Our Teens Speak…

Posted on January 9, 2023

Though often described as a “Shabbaton on steroids,” NCSY’s annual Yarchei Kallah was much more than lectures from top Jewish educators and performances from Jewish superstars like Shulem Lemmer and the Miami Boys Choir.

It was an opportunity for Jewish teens, regardless of how much – or how little – they know to come together and celebrate their Jewishness.

And to be part of something greater than themselves.

Several Midwest teens share what Yarchei Kallah meant to them.

If he hadn’t gone to Yarchei Kallah, Colin Sucherman (l.) says he likely would have spent New Years with his parents. Instead he spent it with nearly 400 new friends.

“The highlight of Yarchei Kallah was the social aspect for me,” says the 16-year-old sophomore from Niles North High School in Chicago, IL. “I didn’t know a single person going into the trip but made so many new friends.”

Colin adds that while he was unsure what to expect on the trip – never having been on a large-scale NCSY program before – he says he was “completely wrong” to have been nervous.

“[It’s] a really powerful and amazing experience to [be able to] find your Jewish identity and explore it further,” he says.

Katie Comrov (l.) has been to previous NCSY Shabbatons, but she called Yarchei Kallah “life changing.”

“I love ruach [Jewish spirit] and there was so much of it,” says the 18-year-old senior at Rochelle Zell Jewish High School in Deerfield, IL.

And while Katie knew she’d have the chance to hear from world-class Jewish speakers, she says she was surprised at how applicable the Torah study was to her own life.

“I did not expect the learning to be so personal, but I was able to learn so many new things that touched [me deeply],” she says. “The educators were able to connect what we were studying to real world examples, concepts that felt personal and related to our lives.”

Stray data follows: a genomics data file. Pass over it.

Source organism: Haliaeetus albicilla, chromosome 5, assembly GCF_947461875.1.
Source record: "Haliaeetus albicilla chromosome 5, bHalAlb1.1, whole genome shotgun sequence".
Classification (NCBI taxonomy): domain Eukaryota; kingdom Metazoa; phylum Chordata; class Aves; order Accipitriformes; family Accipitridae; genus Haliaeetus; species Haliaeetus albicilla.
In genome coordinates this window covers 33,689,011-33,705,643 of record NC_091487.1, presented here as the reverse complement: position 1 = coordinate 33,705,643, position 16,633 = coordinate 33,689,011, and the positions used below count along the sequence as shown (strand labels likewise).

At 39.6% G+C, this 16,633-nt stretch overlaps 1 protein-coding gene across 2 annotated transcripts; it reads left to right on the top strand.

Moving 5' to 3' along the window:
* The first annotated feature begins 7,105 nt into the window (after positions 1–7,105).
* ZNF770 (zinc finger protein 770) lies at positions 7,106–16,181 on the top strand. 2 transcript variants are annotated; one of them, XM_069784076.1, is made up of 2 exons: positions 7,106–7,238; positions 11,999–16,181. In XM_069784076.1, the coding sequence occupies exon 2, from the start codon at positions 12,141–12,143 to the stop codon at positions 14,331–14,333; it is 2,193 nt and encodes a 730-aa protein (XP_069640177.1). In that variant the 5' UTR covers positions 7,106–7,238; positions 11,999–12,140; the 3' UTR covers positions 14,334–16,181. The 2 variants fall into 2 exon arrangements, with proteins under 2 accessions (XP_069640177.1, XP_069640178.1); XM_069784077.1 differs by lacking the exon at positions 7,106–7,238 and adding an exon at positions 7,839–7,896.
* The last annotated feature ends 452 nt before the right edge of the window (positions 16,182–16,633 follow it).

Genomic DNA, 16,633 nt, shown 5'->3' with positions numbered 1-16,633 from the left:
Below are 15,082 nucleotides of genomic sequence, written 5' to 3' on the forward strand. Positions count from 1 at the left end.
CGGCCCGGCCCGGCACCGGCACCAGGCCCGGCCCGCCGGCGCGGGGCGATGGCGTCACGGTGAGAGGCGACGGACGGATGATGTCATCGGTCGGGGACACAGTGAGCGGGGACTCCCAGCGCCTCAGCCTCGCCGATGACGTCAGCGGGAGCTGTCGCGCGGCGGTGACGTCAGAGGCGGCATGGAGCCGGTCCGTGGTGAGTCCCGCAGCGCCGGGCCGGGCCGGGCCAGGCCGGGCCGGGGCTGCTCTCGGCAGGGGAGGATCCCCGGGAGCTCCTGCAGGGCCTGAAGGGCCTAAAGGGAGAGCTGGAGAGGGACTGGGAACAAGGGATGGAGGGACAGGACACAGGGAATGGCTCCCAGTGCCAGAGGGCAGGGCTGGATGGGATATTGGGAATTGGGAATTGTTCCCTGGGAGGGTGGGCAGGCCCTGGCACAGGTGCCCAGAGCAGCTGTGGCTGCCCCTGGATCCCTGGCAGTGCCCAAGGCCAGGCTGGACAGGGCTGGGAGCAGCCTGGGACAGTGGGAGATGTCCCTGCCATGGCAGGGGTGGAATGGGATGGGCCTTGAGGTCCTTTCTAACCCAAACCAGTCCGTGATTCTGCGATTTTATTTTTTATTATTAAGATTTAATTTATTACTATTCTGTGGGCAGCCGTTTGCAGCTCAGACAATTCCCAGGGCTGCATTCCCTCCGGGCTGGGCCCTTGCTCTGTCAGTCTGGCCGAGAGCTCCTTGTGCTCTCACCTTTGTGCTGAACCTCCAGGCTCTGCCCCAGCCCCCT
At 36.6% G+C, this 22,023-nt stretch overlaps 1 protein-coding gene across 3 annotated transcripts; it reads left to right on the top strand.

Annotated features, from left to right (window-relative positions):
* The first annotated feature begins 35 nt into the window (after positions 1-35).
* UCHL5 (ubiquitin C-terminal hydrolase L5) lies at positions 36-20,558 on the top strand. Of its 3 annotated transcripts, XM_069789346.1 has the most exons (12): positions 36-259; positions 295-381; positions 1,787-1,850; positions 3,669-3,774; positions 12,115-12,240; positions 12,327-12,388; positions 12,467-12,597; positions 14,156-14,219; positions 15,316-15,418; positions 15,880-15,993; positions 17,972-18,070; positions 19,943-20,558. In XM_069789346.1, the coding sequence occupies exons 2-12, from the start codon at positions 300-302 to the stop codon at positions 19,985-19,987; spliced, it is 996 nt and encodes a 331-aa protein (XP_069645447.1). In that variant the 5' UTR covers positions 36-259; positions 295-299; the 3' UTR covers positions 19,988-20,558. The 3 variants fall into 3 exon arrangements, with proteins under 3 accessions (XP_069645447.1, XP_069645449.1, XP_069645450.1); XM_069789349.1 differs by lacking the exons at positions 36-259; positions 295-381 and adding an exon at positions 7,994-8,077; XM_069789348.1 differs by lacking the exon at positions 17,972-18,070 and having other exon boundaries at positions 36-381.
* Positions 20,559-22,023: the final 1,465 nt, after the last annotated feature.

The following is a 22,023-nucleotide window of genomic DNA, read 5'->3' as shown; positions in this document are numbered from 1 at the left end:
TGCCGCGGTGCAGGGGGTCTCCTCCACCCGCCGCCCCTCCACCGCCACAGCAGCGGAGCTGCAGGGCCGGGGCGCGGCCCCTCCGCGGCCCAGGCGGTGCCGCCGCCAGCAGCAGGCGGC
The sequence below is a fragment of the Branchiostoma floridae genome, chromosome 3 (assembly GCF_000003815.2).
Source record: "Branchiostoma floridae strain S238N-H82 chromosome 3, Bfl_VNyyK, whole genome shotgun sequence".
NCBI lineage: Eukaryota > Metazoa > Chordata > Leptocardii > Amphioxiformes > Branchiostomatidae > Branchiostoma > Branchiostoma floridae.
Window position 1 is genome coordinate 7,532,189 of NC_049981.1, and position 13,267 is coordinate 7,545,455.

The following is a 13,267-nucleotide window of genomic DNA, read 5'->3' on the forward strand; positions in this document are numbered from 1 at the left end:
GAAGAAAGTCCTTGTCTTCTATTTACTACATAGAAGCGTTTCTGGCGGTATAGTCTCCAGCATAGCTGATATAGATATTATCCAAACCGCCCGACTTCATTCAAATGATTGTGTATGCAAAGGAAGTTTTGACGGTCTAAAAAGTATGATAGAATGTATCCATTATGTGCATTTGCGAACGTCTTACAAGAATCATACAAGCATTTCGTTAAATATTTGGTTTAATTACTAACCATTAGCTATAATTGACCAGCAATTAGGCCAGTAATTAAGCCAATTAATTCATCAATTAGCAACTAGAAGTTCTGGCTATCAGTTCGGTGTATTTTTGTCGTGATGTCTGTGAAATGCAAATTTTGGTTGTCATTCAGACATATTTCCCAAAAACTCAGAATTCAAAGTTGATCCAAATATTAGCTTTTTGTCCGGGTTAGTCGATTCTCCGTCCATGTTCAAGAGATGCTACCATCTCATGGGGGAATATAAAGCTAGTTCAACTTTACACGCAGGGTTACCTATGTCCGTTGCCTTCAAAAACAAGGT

For Asher Glass (c.), Yarchei Kallah was “such a party.”

The 16-year-old junior at Hyman Brand Hebrew Academy in Overland Park, KS, said he enjoyed the concerts, and the singing and dancing in particular.

But most of all, the fact that he was able to spend the weekend with Jewish teens from all over the country, from all walks of life, connected him to Jewish community in a way he’s says he never experienced in Kansas.

“I had an amazing time,” he says. “You’re there with so many people, and [you get to] hang out with them and get to know them. I can’t wait to see them next year.”

For Ruby Livon (2nd from r.), the highlight of Yarchei Kallah came during its initial moments.

“It was the energy of when we first arrived at the hotel,” says the 18-year-old senior at St. Louis Park High School in Minneapolis, MN. “You could feel the excitement in the room and everyone was open and interested in meeting new people.”

And things just got better from there, says Ruby, who adds that she “loved having the opportunity to hear from such influential people, including powerful Jewish women.”

Perhaps Ruby summed it up best when she explained what motivated her to attend Yarchei Kallah in the first place.

“I wouldn’t really say I gave up five days of winter break,” she explains. “There was nothing else I’d rather have been doing than being with NCSY.”